For a few weeks now I've been mulling over an idea for a survival horror game. I've considered making it myself using something like Unity 3D, but that sounds like too much time and effort for me. So I'm posting it here, just in case anyone with a bit more initiative wants to have a crack at it.
So it's a survival horror game with no combat at all, only stealth, similar to Amnesia: the Dark Descent . It could be in either first or third person, that's not important. In Amnesia, however, when a monster appeared you could hide behind a bookshelf for as long as you liked. I wanted to change that. What if you could only stay still for a certain amount of time? This would increase tension by removing the comforting knowledge that the player is safe when they're in cover. The time limit would probably be made fairly lax. Not so much that the player can disregard it altogether, but enough that it was a guarantee that the player wouldn't find themselves in cover with no opportunity to leave safely before the time ran out (and they presumably died). Now that we've established this mechanic, we must find a way to put it into appropriate context.
So, what if the character suddenly found themselves in a situation where they might freeze to death. Say they're driving through a forest, late at night in the middle of winter, and their car crashes (that's the first scenario that comes to mind). They're very tired, it's snowing heavily (horror bonus points, reduced visibility)and they're not wearing thick clothing. They know that if they rest for a second and fall asleep they will not wake up. As such they must keep moving, to keep their mind alert and their core temperature up. And that's it in a nutshell, forcing the player to break cover in order to survive, putting themselves in harms way. As for the enemy/monster in question, that's not entirely important at this concept stage. When I was considering making the game itself I imagined a lumbering beast shrouded in a black mist. Partly because it creates confusion about what the creature actually is (the less the player knows, the better), mostly because this would give me an excuse to cover it in particle effects to hide the lazy design (I'm not a graphic artist to any degree). Minimalist design in horror is important, it keeps the tone serious rather than silly and allows an independent designer to work within the limitations of their resources.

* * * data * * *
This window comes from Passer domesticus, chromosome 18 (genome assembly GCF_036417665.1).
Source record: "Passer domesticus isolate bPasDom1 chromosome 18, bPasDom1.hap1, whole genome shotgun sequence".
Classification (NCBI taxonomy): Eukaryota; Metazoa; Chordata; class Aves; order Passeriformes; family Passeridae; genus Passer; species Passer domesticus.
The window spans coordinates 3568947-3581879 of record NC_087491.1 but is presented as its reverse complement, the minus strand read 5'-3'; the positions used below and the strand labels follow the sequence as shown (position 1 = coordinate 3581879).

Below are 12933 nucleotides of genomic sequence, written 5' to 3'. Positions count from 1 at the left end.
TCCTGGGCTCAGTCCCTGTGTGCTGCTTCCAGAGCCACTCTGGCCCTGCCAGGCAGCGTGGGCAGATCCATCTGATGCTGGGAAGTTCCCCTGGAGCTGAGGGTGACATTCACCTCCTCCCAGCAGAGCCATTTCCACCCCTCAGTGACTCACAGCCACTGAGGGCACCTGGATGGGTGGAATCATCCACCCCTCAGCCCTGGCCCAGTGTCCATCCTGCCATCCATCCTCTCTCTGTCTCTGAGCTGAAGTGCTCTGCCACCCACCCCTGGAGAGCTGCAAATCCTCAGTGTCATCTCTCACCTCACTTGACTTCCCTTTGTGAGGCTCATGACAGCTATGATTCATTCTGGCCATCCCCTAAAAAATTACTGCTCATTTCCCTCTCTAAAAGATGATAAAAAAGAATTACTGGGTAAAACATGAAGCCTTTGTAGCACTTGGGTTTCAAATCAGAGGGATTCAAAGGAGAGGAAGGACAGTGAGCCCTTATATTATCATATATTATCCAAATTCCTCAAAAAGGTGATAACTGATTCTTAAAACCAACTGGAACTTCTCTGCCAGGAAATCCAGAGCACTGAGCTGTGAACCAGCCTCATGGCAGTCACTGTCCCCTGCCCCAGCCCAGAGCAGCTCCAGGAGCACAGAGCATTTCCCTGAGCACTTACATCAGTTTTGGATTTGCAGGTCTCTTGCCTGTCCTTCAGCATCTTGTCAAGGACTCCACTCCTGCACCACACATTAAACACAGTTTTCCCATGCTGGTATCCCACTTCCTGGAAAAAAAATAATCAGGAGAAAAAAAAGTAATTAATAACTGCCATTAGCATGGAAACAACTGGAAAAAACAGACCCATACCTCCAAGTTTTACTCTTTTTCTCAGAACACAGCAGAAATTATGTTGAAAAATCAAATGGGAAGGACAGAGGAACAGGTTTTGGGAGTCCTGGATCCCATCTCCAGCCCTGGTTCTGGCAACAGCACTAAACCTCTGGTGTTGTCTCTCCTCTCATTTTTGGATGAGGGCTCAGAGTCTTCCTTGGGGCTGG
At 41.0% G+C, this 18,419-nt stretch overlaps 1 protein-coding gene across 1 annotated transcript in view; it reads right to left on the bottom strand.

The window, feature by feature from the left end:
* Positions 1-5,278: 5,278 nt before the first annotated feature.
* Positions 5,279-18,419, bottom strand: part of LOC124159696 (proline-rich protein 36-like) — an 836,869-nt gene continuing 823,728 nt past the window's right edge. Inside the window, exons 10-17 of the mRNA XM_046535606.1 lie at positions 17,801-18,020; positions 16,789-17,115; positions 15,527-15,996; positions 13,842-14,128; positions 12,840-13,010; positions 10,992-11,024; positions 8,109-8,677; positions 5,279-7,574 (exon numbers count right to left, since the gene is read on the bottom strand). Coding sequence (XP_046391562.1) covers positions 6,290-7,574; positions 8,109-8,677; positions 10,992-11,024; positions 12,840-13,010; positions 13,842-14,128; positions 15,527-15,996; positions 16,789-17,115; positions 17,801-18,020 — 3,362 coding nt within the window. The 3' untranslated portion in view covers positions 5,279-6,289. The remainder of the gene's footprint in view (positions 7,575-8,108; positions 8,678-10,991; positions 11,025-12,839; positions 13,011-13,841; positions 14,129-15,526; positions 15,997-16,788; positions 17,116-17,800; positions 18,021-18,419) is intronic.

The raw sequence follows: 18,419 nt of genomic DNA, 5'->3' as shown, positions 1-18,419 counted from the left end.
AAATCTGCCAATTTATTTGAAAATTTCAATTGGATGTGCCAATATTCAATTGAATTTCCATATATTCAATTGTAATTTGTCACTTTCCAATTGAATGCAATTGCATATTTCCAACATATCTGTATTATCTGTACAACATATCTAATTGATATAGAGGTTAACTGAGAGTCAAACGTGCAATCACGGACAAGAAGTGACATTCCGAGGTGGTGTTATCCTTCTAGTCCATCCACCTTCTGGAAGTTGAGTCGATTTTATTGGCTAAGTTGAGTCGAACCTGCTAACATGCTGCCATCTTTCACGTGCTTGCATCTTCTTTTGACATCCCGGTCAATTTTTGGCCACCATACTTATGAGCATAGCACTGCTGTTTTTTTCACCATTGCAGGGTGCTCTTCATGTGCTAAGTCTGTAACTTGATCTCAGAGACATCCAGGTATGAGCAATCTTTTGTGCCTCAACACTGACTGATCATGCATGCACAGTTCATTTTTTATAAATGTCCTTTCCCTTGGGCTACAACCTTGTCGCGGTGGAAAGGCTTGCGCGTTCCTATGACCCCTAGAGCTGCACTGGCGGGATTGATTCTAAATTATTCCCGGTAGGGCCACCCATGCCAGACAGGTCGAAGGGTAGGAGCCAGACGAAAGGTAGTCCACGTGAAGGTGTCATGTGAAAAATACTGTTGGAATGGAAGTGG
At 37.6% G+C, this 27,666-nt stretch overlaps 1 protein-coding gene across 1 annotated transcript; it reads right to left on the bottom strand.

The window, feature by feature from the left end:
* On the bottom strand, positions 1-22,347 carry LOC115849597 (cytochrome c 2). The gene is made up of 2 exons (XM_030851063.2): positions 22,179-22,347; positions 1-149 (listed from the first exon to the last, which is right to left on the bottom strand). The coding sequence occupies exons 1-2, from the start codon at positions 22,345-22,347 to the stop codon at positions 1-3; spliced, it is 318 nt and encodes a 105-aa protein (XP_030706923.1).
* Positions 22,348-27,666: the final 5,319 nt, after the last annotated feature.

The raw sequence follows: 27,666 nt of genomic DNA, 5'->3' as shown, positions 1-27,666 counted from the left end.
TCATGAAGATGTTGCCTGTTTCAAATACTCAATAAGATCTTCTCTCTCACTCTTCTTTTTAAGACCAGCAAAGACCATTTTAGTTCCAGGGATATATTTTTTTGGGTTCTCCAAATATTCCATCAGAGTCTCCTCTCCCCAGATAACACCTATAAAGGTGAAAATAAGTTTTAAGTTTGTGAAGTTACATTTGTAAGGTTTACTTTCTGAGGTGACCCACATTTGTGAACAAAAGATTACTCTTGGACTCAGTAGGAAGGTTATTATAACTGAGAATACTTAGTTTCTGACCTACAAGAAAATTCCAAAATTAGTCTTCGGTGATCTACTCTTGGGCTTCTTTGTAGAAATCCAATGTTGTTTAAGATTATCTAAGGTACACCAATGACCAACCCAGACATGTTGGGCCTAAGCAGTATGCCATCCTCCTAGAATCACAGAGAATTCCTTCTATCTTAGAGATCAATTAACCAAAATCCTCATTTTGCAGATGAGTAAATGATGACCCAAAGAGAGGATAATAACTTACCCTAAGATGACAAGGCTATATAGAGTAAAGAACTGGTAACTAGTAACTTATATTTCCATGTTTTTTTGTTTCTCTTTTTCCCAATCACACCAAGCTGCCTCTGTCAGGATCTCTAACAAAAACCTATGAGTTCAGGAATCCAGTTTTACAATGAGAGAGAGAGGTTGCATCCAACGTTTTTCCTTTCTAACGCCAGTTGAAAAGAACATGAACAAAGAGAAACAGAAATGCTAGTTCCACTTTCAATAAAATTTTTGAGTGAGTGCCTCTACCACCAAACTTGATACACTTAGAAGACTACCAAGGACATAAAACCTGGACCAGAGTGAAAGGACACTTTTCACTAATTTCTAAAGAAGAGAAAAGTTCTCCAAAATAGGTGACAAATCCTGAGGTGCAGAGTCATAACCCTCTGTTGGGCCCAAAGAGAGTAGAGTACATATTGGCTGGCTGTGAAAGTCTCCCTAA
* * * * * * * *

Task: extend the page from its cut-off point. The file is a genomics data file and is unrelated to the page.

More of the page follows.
Now that we've established that core mechanic, we're free to look for ways to expand upon it (or outside of it) to make the game even more frightening. The sanity mechanic has been pretty popular in recent horror games, but I don't feel that it's being implemented as well as it could be. For starters having an actual "sanity meter" doesn't make much sense to me. When you're going insane you don't know it, so the knowledge of precisely how sane you are is comforting. The other thing is that the only consequence of the player going insane is that the screen goes weird and the player might fall over or something. I think it can be taken further than that. Maybe the character starts slowly moving by themselves, or they start making noises that alert the nearby enemy(s). That would force the player to take measures to preserve their sanity, rather than just allowing it to slide like you could in Amnesia. The other way to (possibly) implement this is to mess with the player themselves, rather than the character. You could change the volume slightly, cause slight screen tearing, change camera angles etc. Any of this would have to be implemented very subtly, or it would damage the player's immersion. But then, having never tried this it might damage their immersion anyway. Seems like it would be worth a shot at least.
So that's about it, that's my brilliant idea for a survival horror game. On the slight chance that someone does actually read this, think "wow, that's a great idea and wouldn't at all wind up being a really cheap and gimmicky version of Amnesia" and makes the game, could you link me to it. I don't care how it turns out, there just aren't enough horror games being made these days. Or maybe too many, and we should be keeping each game a special, unique experience. One good one every two years or so might be enough. In which case you should wait another years if you want this one to be good, A Machine for Pigs is coming out later this year (Frictional + TheChineseRoom sounds like a great match to me).